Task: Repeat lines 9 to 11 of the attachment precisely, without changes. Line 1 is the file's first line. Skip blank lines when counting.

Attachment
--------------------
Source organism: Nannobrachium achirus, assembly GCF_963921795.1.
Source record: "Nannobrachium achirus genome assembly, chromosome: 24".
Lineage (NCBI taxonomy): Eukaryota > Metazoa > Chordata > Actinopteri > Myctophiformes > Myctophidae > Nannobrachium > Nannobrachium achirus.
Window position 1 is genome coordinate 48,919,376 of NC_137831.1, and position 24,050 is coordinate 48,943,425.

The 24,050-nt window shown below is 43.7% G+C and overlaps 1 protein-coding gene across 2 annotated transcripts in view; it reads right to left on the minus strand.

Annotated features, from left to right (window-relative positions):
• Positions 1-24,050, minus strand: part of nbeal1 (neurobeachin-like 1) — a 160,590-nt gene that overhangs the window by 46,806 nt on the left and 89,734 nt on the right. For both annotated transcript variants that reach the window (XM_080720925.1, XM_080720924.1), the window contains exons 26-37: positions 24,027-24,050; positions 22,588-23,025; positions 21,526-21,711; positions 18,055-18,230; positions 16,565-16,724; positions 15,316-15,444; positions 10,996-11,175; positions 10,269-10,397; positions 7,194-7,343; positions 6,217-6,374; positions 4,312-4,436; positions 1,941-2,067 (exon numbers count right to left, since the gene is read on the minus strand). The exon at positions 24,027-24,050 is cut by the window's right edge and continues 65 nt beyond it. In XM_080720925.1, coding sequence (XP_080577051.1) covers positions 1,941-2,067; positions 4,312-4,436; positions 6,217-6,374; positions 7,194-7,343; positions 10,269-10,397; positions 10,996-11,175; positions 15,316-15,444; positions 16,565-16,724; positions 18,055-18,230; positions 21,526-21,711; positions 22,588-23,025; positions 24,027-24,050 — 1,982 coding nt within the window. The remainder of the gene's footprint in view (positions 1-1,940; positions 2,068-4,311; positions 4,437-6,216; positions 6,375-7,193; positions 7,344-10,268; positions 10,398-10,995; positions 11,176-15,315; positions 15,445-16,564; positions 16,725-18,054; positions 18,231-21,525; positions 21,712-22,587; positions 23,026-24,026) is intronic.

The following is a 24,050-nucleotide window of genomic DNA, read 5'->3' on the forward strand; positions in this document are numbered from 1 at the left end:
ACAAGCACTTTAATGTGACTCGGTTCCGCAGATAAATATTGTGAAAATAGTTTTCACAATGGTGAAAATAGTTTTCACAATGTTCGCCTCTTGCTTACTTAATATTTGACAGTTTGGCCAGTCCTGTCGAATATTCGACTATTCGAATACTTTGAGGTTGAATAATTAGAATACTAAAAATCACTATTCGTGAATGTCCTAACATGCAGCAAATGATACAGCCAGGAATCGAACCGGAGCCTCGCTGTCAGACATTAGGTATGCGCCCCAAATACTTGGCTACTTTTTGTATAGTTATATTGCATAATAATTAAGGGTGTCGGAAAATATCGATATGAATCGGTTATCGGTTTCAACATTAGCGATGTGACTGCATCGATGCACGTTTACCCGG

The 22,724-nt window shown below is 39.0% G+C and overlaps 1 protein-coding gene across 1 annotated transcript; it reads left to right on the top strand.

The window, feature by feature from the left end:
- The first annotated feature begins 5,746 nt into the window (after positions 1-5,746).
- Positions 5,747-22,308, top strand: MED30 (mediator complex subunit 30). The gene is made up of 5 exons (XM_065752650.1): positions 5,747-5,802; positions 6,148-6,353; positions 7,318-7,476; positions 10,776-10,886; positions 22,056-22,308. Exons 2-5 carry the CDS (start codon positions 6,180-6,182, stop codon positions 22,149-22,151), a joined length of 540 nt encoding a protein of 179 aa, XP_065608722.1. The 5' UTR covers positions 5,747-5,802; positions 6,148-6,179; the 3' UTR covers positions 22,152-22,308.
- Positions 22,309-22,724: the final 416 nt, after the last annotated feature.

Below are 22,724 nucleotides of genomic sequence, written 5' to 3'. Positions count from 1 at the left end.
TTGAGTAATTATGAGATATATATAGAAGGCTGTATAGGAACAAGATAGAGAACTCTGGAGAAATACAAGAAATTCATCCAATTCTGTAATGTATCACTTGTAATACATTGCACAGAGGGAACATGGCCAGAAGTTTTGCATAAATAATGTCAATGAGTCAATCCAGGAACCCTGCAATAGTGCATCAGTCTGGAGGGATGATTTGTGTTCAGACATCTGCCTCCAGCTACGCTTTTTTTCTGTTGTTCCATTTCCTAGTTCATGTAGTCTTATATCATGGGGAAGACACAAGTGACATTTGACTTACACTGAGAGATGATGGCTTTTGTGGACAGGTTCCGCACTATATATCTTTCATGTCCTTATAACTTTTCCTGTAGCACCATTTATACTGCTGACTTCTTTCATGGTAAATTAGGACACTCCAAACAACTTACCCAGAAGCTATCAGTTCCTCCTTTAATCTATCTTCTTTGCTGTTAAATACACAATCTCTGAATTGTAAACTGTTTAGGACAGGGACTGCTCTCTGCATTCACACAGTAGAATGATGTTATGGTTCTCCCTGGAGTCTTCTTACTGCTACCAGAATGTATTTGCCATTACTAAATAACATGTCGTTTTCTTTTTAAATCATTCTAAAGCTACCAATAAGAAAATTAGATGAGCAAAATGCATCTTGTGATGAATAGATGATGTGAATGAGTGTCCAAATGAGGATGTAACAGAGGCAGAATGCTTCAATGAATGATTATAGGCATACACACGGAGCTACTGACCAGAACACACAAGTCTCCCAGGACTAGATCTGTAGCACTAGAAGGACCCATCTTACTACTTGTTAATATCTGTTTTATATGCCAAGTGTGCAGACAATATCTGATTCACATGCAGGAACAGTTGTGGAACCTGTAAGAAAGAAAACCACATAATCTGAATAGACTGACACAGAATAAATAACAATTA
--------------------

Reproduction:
ACAAGCACTTTAATGTGACTCGGTTCCGCAGATAAATATTGTGAAAATAGTTTTCACAATGGTGAAAATAGTTTTCACAATGTTCGCCTCTTGCTTACTTAATATTTGACAGTTTGGCCAGTCCTGTCGAATATTCGACTATTCGAATACTTTGAGGTTGAATAATTAGAATACTAAAAATCACTATTCGTGAATGTCCTAACATGCAGCAAATGATACAGCCAGGAATCGAACCGGAGCCTCGCTGTCAGACATTAGGTATGCGCCCCAAATACTTGGCTACTTTTTGTATAGTTATATTGCATAATAATTAAGGGTGTCGGAAAATATCGATATGAATCGGTTATCGGTTTCAACATTAGCGATGTGACTGCATCGATGCACGTTTACCCGG

The 22,724-nt window shown below is 39.0% G+C and overlaps 1 protein-coding gene across 1 annotated transcript; it reads left to right on the top strand.

The window, feature by feature from the left end: